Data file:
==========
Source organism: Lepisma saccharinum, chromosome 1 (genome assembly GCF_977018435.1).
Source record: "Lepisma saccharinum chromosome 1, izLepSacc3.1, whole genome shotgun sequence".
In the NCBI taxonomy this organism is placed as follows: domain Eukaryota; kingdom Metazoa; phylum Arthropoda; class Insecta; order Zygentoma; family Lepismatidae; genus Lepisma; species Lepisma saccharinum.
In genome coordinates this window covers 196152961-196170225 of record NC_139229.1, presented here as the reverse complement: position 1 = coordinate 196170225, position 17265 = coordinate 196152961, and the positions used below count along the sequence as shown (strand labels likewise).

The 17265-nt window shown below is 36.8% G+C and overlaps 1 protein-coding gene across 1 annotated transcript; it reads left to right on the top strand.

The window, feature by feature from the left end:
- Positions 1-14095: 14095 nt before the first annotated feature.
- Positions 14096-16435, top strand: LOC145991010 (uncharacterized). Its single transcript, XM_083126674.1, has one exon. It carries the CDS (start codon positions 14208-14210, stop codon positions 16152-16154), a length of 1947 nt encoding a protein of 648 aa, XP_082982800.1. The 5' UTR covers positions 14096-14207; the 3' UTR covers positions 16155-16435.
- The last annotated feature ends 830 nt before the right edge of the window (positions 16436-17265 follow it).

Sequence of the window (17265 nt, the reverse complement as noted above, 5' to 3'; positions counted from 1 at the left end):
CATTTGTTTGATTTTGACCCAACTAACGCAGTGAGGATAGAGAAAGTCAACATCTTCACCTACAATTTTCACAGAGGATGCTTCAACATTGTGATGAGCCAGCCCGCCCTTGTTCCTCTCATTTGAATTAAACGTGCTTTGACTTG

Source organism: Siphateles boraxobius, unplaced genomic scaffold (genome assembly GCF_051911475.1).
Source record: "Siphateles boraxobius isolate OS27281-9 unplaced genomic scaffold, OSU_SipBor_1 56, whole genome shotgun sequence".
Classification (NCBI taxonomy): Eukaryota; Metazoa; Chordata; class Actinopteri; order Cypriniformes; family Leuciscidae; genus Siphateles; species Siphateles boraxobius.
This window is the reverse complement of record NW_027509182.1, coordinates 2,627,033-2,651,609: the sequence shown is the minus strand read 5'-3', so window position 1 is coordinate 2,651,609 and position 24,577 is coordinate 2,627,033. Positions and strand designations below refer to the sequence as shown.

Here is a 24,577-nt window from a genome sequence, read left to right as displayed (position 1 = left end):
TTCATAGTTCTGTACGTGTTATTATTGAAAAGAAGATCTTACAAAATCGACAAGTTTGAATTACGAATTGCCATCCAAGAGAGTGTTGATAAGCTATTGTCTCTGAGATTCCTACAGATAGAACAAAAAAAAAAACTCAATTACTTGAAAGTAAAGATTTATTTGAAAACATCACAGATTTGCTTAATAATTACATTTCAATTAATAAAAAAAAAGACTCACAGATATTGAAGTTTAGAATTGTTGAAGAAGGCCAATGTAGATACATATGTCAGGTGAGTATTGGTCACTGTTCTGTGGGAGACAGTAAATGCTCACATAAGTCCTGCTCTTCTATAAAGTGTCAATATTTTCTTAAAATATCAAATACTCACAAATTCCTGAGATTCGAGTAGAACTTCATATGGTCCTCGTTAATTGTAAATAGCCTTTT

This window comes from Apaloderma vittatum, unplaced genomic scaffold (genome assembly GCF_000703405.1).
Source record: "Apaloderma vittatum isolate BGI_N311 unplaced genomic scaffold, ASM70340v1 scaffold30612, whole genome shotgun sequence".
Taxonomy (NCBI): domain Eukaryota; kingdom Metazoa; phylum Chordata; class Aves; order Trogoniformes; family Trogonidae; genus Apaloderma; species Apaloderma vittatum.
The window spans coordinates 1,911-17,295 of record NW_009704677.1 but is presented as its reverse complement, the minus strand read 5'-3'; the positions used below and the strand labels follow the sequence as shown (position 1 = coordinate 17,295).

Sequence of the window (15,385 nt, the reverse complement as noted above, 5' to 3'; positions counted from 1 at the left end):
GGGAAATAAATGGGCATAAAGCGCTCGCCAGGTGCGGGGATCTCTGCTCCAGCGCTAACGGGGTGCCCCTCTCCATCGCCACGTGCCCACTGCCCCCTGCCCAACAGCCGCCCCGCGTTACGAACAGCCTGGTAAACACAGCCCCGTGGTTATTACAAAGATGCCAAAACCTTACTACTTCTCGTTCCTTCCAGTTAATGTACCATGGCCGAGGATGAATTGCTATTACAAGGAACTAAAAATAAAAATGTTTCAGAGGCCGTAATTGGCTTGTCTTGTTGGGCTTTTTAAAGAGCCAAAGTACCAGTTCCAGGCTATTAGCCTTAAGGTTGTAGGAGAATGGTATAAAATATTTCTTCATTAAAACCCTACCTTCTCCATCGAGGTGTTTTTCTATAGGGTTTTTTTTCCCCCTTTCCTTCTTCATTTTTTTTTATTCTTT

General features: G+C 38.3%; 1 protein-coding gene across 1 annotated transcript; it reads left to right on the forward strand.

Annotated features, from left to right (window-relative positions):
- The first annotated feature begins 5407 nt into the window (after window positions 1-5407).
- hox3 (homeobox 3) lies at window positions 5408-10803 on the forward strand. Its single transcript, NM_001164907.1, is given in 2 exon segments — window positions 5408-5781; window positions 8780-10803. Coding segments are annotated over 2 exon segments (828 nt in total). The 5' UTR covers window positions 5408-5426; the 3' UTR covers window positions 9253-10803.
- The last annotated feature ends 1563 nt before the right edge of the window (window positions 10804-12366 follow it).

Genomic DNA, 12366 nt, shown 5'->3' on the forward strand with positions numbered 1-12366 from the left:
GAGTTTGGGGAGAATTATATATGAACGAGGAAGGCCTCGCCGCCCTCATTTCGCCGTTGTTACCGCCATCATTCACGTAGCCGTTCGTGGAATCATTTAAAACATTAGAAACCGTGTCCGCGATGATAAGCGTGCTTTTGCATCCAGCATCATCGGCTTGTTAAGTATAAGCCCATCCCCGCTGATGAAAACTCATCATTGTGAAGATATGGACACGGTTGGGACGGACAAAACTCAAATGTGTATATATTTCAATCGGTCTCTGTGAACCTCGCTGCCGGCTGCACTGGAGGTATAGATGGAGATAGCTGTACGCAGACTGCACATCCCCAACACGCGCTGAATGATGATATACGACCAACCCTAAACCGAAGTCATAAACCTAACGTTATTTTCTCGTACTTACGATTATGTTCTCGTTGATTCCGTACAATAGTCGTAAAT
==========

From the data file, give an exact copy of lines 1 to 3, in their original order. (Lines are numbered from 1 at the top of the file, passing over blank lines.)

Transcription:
Source organism: Lepisma saccharinum, chromosome 1 (genome assembly GCF_977018435.1).
Source record: "Lepisma saccharinum chromosome 1, izLepSacc3.1, whole genome shotgun sequence".
In the NCBI taxonomy this organism is placed as follows: domain Eukaryota; kingdom Metazoa; phylum Arthropoda; class Insecta; order Zygentoma; family Lepismatidae; genus Lepisma; species Lepisma saccharinum.